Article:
How rape culture shapes whether a survivor is believed

Tuesday, August 25, 2020 - 15:41 in Psychology & Sociology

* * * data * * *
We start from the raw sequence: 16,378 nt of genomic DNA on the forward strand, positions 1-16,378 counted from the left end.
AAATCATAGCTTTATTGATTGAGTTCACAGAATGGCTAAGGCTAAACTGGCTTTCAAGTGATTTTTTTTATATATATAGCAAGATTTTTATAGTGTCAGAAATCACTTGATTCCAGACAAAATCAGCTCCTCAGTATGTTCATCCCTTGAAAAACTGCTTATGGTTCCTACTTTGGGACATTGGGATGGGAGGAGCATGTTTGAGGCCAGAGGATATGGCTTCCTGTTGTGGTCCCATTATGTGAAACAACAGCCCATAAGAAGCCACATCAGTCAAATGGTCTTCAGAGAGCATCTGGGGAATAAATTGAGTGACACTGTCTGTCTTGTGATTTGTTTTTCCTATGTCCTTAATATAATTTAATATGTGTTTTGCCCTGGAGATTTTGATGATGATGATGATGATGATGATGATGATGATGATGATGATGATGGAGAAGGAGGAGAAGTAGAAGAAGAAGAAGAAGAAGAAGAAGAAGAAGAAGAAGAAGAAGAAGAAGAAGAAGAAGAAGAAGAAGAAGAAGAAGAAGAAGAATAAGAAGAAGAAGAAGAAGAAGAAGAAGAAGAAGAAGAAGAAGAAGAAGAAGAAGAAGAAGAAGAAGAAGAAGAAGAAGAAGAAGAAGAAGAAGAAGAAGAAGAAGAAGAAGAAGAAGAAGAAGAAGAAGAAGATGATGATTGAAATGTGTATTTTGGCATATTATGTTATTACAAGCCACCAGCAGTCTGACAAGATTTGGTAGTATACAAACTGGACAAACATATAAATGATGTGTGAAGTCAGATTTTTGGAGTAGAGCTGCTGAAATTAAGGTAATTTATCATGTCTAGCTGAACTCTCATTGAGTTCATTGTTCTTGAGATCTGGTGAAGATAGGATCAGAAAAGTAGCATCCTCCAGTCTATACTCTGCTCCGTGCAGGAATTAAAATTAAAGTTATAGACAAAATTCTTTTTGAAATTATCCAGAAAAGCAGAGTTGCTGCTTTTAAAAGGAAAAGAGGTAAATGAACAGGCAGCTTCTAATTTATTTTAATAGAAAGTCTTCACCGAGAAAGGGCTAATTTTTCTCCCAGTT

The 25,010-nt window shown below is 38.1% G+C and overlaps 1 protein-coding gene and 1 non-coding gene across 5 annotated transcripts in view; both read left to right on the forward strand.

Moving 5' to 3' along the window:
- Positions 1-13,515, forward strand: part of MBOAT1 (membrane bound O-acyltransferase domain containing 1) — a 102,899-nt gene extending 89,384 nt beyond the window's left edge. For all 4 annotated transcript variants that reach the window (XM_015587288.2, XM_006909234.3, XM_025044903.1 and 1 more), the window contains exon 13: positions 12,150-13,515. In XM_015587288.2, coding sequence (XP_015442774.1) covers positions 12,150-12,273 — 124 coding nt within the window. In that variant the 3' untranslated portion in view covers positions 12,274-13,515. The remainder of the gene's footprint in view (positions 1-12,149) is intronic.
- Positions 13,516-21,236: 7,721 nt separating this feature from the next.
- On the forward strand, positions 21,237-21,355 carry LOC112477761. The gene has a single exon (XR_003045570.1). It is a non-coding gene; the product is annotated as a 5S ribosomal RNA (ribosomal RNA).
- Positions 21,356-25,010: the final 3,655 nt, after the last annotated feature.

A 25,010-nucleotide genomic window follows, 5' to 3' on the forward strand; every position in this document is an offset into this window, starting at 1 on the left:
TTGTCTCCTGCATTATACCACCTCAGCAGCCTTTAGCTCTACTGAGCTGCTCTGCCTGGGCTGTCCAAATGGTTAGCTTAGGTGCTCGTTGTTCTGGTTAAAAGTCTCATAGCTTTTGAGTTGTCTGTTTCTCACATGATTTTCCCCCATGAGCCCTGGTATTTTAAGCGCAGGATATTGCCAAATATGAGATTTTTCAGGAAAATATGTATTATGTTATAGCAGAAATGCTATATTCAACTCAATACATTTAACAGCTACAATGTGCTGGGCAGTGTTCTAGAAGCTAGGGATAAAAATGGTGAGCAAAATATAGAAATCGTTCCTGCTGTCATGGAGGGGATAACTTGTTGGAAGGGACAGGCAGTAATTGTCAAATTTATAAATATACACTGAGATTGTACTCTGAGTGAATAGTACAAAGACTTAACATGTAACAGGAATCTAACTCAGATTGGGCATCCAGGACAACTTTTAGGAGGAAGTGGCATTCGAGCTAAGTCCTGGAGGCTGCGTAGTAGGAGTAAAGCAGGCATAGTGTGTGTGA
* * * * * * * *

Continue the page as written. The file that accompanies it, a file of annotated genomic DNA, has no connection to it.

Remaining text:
A hallmark of the #MeToo movement has been to make plain the ubiquity of sexual violence against women and the impunity with which some perpetrators get away it again and again. Rape is the nation’s most underreported violent crime, according to U.S. Justice Department statistics, as survivors fear that juries will believe the perpetrators, not them, and if they pursue justice, they may suffer further physical, economic, or social harm. This stacked deck, known as “rape culture,” is the set of social attitudes about sexual assault that leads to survivors being treated with skepticism and even hostility, while perpetrators are shown empathy and imbued with credibility not conferred on people accused of other serious crimes, like armed robbery. New research from the Harvard Kennedy School’s Dara Kay Cohen, Ford Foundation Associate Professor of Public Policy, Matthew Baum, Marvin Kalb Professor of Global Communications, and Susanne Schwarz, M.P.P. ’15, finds that rape culture...

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